A writer pal told me she wasn’t coming to Colorado Gold because RMFW members were too divided among traditional and independent writers. Too much friction. She didn’t feel welcome any longer.
Maybe I’m as clueless and naïve as a newborn, but I just don’t get it. I don’t feel it. I don’t sense it, either. But I’ve heard others say the same.
You get to choose traditional or independent. Who the absolute hell cares what anyone else decides in terms of a path to publication?
Repeat: who cares?
We all write.
We all market.
We all believe in the power of story.
How many writers out there have started independent and gone traditional? How many have started traditional and shifted to independent? How many do both? (Looking at you, Kerry Schafer.)
It’s very possible I was board president for RMFW when IPAL (the Independent Published Authors Liaison) formed. I’m 99 percent sure I supported the concept at the time.
But it’s time for this split to end.
I would say the Venn Diagram of “traditional” versus “indie” is about a 95 percent overlap. Working with agents and negotiating contracts with traditional publishers is about the only element that is exclusive to traditionally-published writers. Even then, you could make an argument that awareness of contracts and agents (etcetera) is useful for independent writers, too, because “independent” writers work with small publishers who may not offer traditional advances but do require contracts.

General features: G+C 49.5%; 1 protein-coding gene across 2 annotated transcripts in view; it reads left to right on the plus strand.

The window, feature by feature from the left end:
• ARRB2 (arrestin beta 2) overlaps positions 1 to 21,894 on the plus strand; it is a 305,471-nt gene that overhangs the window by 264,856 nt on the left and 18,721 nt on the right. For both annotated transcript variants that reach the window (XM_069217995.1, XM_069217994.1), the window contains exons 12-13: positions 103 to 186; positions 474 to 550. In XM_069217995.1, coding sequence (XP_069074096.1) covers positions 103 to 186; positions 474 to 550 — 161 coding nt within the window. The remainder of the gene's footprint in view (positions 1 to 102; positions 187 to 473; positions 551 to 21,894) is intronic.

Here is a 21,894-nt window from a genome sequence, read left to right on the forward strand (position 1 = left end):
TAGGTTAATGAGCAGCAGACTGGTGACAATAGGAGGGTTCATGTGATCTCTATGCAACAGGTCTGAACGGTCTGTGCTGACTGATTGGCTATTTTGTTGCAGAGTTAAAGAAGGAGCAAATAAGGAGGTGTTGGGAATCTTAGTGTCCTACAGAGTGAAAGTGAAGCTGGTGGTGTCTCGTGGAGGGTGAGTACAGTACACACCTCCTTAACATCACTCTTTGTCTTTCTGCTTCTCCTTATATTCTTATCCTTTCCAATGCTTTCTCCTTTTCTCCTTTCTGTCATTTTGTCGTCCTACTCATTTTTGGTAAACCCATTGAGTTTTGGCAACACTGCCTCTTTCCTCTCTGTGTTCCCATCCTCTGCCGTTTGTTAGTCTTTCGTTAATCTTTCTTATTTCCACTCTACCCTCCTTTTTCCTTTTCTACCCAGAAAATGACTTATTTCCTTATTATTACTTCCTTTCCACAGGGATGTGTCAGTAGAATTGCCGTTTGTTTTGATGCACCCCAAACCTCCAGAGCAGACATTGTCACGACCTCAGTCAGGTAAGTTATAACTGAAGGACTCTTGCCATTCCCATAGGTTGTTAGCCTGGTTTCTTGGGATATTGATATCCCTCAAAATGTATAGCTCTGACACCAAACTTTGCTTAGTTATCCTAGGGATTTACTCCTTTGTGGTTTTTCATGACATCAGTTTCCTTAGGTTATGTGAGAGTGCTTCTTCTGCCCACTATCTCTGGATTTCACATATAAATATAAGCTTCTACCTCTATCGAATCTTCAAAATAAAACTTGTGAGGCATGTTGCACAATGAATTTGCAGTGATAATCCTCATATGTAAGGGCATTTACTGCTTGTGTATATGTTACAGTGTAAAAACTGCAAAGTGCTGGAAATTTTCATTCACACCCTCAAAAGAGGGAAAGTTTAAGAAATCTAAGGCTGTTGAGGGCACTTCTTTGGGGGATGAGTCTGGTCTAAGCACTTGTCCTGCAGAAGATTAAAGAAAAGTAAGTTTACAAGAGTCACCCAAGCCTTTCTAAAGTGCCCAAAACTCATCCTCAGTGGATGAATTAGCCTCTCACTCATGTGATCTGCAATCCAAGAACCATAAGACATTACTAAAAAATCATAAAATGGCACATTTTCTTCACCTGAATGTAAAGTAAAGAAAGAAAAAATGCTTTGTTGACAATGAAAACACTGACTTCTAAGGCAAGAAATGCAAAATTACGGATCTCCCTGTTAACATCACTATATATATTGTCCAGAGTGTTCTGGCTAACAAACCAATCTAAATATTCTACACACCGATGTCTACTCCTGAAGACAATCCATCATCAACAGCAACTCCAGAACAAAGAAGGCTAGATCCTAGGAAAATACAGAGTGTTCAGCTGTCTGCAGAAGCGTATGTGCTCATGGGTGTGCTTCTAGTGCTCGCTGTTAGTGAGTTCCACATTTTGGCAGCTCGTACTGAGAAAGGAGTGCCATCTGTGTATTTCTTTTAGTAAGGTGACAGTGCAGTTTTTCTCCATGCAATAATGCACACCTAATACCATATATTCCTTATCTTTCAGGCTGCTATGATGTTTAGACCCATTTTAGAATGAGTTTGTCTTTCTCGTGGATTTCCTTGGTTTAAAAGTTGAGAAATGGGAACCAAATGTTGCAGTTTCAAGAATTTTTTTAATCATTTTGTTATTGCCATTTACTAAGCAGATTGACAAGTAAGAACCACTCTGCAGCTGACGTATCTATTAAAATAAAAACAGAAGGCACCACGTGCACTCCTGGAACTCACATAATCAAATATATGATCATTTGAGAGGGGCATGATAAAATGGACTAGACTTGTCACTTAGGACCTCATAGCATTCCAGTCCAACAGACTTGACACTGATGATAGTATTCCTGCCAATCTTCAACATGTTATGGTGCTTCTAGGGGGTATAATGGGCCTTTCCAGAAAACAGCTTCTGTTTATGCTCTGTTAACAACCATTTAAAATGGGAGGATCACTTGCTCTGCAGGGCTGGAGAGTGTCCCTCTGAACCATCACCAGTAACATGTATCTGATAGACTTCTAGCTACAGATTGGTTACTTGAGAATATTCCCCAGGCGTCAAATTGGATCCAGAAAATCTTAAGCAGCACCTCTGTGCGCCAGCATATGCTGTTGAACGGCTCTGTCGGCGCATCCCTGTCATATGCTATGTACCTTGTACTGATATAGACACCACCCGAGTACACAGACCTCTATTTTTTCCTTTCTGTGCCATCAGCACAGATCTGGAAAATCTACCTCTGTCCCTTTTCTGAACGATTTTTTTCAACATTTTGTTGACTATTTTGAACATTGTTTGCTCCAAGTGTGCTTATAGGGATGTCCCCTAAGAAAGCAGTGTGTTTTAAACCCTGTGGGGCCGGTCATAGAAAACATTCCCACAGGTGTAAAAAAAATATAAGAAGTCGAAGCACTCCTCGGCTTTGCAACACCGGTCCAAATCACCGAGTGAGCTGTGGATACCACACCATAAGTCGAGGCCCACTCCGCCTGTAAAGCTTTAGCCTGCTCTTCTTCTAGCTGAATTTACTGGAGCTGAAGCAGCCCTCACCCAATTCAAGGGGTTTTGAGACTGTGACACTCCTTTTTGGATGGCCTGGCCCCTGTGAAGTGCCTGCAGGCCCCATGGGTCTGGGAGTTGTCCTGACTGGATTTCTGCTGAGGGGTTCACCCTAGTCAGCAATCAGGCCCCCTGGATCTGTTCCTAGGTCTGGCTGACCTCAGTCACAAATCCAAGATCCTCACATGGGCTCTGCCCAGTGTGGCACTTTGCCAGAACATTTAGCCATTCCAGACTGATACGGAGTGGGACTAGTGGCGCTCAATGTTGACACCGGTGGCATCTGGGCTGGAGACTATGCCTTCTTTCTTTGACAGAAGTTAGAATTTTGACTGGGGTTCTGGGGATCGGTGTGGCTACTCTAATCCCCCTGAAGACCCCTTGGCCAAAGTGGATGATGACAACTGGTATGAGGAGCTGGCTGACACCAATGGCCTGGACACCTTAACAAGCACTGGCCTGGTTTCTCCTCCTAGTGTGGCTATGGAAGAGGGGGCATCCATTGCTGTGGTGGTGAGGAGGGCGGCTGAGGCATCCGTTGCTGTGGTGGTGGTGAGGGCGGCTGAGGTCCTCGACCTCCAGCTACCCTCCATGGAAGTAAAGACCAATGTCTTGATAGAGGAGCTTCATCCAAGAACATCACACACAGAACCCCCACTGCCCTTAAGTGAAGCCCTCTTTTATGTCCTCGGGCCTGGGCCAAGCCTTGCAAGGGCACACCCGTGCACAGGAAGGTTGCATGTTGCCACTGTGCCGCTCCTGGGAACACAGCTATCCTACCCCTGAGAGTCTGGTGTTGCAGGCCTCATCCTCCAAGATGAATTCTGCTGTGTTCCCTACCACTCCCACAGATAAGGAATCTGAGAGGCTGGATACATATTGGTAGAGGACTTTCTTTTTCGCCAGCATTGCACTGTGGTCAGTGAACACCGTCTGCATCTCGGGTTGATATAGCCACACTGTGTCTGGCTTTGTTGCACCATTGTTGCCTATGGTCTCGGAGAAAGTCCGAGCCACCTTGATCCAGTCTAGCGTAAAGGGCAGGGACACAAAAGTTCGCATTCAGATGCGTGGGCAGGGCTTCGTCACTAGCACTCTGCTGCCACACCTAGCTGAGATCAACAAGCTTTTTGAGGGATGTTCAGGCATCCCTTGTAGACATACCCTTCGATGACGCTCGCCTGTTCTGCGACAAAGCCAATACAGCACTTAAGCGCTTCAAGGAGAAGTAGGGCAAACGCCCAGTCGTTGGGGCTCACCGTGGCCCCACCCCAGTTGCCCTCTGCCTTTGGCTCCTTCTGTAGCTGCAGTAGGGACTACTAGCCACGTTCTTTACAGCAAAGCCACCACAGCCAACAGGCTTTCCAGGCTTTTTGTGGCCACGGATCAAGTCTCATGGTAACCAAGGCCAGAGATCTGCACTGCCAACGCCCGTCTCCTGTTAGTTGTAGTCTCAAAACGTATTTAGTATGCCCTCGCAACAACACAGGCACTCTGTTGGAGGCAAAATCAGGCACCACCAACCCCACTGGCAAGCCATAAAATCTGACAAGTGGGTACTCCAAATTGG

What I’m trying to say these aren’t separate camps!
And, by the way, if you have only ever been traditionally published, do you think you have some helpful suggestions for those working in “independent” land? And vice-versa?
So I emailed RMFW president Sue Loeffler about this issue. I told her I was prepared to throw a fit here on the RMFW blog.
And (drum roll, please), the RMFW board has already decided!
And they are doing the right thing.
PAL and iPAL will merge on Jan. 1, 2022.
The new Professional Author Alliance (PAA) will be headed up by the energetic Andre Gonzalez. (Way to go, Andre.)
It’s time for RMFW to come back together as one organization focused on the craft and business of writing and producing genre fiction.
I support this decision 1000 percent.
See you at Colorado Gold (if you’re coming) at Colorado Gold next week.